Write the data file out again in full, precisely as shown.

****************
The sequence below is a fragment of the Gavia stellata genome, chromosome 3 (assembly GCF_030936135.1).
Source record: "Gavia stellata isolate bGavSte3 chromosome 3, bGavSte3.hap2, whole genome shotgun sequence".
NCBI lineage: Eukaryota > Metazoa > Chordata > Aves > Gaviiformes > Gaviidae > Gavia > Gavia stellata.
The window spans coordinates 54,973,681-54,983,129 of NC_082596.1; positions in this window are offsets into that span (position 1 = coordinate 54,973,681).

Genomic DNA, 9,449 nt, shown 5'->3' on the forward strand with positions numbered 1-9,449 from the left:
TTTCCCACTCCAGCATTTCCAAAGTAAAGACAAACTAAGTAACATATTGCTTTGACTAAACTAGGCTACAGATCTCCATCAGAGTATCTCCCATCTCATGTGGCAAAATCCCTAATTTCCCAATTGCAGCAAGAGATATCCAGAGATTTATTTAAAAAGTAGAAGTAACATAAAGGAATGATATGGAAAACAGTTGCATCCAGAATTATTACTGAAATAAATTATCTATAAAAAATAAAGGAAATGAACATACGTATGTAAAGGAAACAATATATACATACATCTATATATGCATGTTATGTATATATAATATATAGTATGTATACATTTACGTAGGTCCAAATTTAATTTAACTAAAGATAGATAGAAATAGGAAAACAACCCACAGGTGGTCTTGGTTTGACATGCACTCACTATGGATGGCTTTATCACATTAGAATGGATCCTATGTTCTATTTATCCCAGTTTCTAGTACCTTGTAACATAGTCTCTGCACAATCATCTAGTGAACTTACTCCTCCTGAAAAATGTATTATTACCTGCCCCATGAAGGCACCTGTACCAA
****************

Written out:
The sequence below is a fragment of the Gavia stellata genome, chromosome 3 (assembly GCF_030936135.1).
Source record: "Gavia stellata isolate bGavSte3 chromosome 3, bGavSte3.hap2, whole genome shotgun sequence".
NCBI lineage: Eukaryota > Metazoa > Chordata > Aves > Gaviiformes > Gaviidae > Gavia > Gavia stellata.
The window spans coordinates 54,973,681-54,983,129 of NC_082596.1; positions in this window are offsets into that span (position 1 = coordinate 54,973,681).

Genomic DNA, 9,449 nt, shown 5'->3' on the forward strand with positions numbered 1-9,449 from the left:
TTTCCCACTCCAGCATTTCCAAAGTAAAGACAAACTAAGTAACATATTGCTTTGACTAAACTAGGCTACAGATCTCCATCAGAGTATCTCCCATCTCATGTGGCAAAATCCCTAATTTCCCAATTGCAGCAAGAGATATCCAGAGATTTATTTAAAAAGTAGAAGTAACATAAAGGAATGATATGGAAAACAGTTGCATCCAGAATTATTACTGAAATAAATTATCTATAAAAAATAAAGGAAATGAACATACGTATGTAAAGGAAACAATATATACATACATCTATATATGCATGTTATGTATATATAATATATAGTATGTATACATTTACGTAGGTCCAAATTTAATTTAACTAAAGATAGATAGAAATAGGAAAACAACCCACAGGTGGTCTTGGTTTGACATGCACTCACTATGGATGGCTTTATCACATTAGAATGGATCCTATGTTCTATTTATCCCAGTTTCTAGTACCTTGTAACATAGTCTCTGCACAATCATCTAGTGAACTTACTCCTCCTGAAAAATGTATTATTACCTGCCCCATGAAGGCACCTGTACCAA